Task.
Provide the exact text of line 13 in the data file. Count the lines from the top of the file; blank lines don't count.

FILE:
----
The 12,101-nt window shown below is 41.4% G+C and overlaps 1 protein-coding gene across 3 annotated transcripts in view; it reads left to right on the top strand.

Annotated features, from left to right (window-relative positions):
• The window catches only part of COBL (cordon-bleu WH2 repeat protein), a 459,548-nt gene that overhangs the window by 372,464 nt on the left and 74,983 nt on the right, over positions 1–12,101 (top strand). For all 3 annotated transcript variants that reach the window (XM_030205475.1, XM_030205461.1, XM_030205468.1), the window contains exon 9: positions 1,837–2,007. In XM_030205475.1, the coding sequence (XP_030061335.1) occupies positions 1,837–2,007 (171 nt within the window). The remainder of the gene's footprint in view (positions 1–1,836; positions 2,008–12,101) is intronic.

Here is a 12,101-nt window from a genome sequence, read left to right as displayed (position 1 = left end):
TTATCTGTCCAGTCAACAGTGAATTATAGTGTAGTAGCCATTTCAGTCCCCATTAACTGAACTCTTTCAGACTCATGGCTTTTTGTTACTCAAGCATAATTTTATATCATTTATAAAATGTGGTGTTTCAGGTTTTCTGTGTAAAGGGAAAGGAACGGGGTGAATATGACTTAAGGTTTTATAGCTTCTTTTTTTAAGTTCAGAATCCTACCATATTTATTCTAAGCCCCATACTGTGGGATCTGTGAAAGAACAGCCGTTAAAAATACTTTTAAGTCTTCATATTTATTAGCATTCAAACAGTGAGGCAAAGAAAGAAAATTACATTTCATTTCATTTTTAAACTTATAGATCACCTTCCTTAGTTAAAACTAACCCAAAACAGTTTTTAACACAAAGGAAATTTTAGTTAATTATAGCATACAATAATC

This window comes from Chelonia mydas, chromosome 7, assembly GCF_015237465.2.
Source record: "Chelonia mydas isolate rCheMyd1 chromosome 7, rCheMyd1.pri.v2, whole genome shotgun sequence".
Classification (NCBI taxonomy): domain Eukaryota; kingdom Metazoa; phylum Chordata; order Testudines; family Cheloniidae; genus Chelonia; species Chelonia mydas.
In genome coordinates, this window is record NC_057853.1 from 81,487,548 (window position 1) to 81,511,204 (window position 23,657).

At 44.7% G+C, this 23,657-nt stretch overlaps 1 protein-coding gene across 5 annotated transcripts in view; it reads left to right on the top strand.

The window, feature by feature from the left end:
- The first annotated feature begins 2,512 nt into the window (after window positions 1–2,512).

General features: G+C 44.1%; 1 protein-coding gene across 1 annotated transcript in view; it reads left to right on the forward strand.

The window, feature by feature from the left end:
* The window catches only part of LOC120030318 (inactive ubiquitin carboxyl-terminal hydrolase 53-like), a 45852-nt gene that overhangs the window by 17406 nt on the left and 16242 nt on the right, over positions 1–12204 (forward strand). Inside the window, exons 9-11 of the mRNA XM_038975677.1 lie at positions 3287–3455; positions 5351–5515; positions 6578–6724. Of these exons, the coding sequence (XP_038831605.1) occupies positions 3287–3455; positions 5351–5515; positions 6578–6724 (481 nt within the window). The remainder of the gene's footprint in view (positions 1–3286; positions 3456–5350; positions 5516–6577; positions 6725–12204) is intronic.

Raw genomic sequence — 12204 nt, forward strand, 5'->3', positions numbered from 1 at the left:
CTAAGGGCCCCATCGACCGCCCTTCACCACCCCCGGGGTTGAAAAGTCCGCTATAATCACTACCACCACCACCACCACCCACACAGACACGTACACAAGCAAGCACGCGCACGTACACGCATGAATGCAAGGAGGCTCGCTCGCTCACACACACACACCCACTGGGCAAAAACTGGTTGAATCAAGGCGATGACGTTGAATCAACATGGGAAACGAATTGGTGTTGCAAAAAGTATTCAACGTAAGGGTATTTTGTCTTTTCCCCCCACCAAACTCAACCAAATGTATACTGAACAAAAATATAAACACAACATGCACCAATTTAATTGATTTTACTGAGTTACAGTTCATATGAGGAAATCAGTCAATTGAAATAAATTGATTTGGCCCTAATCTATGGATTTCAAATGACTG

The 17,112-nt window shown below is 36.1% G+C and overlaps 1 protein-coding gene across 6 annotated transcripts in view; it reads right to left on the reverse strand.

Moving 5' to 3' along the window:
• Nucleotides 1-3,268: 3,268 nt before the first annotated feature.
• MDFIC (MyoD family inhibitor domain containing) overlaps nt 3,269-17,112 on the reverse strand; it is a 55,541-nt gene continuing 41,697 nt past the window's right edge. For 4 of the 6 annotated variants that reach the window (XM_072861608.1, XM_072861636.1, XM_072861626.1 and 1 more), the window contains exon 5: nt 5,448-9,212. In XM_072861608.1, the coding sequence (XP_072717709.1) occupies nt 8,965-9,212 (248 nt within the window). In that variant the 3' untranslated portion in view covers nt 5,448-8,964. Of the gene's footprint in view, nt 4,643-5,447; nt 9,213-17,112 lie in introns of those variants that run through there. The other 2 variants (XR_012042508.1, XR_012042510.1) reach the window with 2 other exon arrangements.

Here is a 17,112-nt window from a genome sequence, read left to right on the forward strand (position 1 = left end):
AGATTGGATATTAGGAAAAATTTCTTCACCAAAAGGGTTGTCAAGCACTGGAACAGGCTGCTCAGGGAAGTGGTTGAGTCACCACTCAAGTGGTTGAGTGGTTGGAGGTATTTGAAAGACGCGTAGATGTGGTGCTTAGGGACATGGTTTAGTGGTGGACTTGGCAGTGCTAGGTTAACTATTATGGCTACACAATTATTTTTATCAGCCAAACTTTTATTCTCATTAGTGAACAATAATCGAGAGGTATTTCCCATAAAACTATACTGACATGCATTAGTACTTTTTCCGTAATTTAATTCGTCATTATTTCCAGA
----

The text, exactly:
General features: G+C 44.1%; 1 protein-coding gene across 1 annotated transcript in view; it reads left to right on the forward strand.